Something new has popped up about the fruit company that few iPhone owners are suing Apple in order to get their phones unclocked. As the details say that on Friday, in U.S. District Court in Northern California, two Apple customers Zach Ward and Thomas Buchar filed a putative class action lawsuit, that the company has violated the Sherman Act and Digital Millennium copyright act by not obtaining customers’ permission to have their iPhones locked to AT&T‘s network.
As per the claim made by the lawsuit, in order to prevent the buyer from taking their devices to a competing wireless carrier, Apple installed software locks on the iPhone. The plaintiffs then brings this fact to the surface that according to the Digital Millennium Copyright Act, the user is allowed to modify their phones for use on the wireless network of their choice. This simply means that the fruit company is violating the Digital Millennium Copyright Act.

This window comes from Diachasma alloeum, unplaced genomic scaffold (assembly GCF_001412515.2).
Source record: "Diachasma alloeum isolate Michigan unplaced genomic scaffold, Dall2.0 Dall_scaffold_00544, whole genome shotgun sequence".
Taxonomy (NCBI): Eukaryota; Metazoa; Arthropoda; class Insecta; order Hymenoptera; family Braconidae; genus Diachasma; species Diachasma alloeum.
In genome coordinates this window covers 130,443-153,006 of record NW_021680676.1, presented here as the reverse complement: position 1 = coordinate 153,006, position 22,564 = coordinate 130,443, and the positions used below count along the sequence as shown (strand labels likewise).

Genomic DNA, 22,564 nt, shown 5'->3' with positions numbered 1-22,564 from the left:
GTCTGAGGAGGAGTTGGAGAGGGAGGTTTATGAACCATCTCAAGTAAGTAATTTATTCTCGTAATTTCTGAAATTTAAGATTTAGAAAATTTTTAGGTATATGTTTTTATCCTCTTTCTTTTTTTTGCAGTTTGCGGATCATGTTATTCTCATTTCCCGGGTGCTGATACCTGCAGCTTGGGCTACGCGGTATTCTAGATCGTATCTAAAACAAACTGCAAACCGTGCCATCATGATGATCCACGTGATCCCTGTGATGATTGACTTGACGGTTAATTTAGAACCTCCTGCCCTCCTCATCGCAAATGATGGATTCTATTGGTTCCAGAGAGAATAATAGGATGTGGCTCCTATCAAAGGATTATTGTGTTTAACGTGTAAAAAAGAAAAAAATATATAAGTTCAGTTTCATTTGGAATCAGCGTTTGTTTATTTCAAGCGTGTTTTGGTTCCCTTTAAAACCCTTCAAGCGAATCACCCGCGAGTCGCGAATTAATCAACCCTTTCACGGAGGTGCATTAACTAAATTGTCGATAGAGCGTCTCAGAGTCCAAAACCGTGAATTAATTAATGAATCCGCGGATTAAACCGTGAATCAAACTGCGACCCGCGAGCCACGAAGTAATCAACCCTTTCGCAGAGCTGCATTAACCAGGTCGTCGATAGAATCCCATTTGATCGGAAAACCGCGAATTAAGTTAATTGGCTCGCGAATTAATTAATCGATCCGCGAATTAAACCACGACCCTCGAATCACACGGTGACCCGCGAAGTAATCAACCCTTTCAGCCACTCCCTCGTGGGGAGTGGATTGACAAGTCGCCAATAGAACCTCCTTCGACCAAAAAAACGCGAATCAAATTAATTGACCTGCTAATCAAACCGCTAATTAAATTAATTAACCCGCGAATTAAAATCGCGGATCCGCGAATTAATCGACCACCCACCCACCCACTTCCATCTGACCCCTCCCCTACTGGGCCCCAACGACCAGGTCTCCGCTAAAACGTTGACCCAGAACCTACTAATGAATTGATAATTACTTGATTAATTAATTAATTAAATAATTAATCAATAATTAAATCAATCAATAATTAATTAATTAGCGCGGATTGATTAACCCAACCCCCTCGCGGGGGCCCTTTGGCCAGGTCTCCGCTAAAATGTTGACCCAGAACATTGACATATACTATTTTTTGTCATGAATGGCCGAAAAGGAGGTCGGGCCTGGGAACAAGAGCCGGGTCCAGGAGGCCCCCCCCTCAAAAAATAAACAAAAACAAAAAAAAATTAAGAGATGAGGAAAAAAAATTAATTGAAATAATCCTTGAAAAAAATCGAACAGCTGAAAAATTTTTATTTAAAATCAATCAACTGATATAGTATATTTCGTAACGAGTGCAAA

The plaintiff specifically mentioned that Apple has reduced the output, limited customers choice and has also unlawfully stifled the competition. Moreover, orders have been sought that restrains the company from programming iPhones in such a way that would prevent consumers from unlocking their SIM cards.
Furthermore, the plaintiffs have also requested that company should also release SIM unlock codes to iPhone owners on request, and should make it perfectly clear to the customer that the handsets are locked and should also obtain consumers’ contractual consent for that arrangement.
Such cases filled before too, as handset software locks installed by wireless operators is not a new problem for the users. But the request was rejected by the U.S. Supreme Court ruling in 2011 that found consumers no longer have the right to file class action lawsuits against wireless carriers.
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